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Jurors decide to consider death penalty in James Holmes case

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AP Photo/The Denver Post, Andy Cross, Pool, file

Jurors will consider the death penalty as one possible punishment for convicted Aurora, Colorado theater shooter James Holmes. The decision, announced Monday, came in the wake of a unanimous vote on the part of jurors in the trial’s sentencing phase, which began last week and included the testimony of three dozen witnesses, Holmes’ sister and parents among them. Although his family spoke about Holmes’ childhood and asked the jurors to spare their son’s life, the panel ultimately decided the aggravating factors of the shooting were sufficient to possibly warrant capital punishment, leaving the death penalty on the table.

On July 16, Holmes was convicted of 24 counts of murder in the first degree for the 2012 shooting spree that left 12 people dead and 70 wounded at a midnight screening of The Dark Knight Rises in the suburban Denver movie theater.

Holmes had pleaded not guilty by reason of insanity, with defense attorneys arguing that the 27-year-old neuroscience student had suffered a psychotic break and thus was not responsible for his actions in the massacre. Prosecutors meanwhile sought to counter that plea with a series of expert witnesses who testified that, while Holmes was mentally ill, he still retained the capacity to distinguish moral right from wrong.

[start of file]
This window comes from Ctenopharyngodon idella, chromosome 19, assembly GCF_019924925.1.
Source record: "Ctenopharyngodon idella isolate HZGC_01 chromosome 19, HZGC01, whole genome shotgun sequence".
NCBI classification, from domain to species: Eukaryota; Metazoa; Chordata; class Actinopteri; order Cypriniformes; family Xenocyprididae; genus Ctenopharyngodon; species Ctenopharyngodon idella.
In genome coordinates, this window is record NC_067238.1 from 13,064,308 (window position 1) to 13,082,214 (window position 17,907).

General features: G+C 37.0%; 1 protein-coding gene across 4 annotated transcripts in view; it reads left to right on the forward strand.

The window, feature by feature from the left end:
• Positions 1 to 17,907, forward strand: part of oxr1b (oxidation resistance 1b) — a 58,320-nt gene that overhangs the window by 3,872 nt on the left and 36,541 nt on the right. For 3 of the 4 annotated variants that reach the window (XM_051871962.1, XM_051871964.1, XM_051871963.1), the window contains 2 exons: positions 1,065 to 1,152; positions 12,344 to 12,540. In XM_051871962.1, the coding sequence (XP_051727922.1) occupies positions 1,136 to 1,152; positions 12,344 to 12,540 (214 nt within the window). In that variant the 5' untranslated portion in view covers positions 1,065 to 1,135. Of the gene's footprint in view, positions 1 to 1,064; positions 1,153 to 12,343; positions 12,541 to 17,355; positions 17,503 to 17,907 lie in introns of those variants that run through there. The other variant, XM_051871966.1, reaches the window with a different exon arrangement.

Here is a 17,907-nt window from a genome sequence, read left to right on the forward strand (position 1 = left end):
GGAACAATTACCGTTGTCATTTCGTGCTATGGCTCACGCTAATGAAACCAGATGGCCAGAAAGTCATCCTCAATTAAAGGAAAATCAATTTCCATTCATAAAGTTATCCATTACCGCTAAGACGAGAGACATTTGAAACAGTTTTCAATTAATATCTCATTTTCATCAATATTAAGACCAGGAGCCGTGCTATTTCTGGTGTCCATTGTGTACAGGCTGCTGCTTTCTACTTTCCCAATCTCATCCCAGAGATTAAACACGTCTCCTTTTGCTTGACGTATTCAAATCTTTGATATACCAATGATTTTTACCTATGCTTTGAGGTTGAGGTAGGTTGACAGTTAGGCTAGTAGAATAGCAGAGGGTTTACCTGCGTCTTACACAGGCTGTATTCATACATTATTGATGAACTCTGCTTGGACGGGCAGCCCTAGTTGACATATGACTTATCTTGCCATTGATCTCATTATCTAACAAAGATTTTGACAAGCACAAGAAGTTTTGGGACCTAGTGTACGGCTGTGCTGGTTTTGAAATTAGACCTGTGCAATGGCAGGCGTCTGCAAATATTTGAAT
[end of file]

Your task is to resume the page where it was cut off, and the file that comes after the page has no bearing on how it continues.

After jurors turned in a verdict in which the word “guilty” was repeated 165 times in over an hour, Holmes’ lawyers have been seeking a life sentence for their client.

The trial will now move into its third phase as the jurors return to deliberations to determine whether to sentence Holmes to life without parole or death.

This latest development comes only two weeks after the third anniversary of the shooting.

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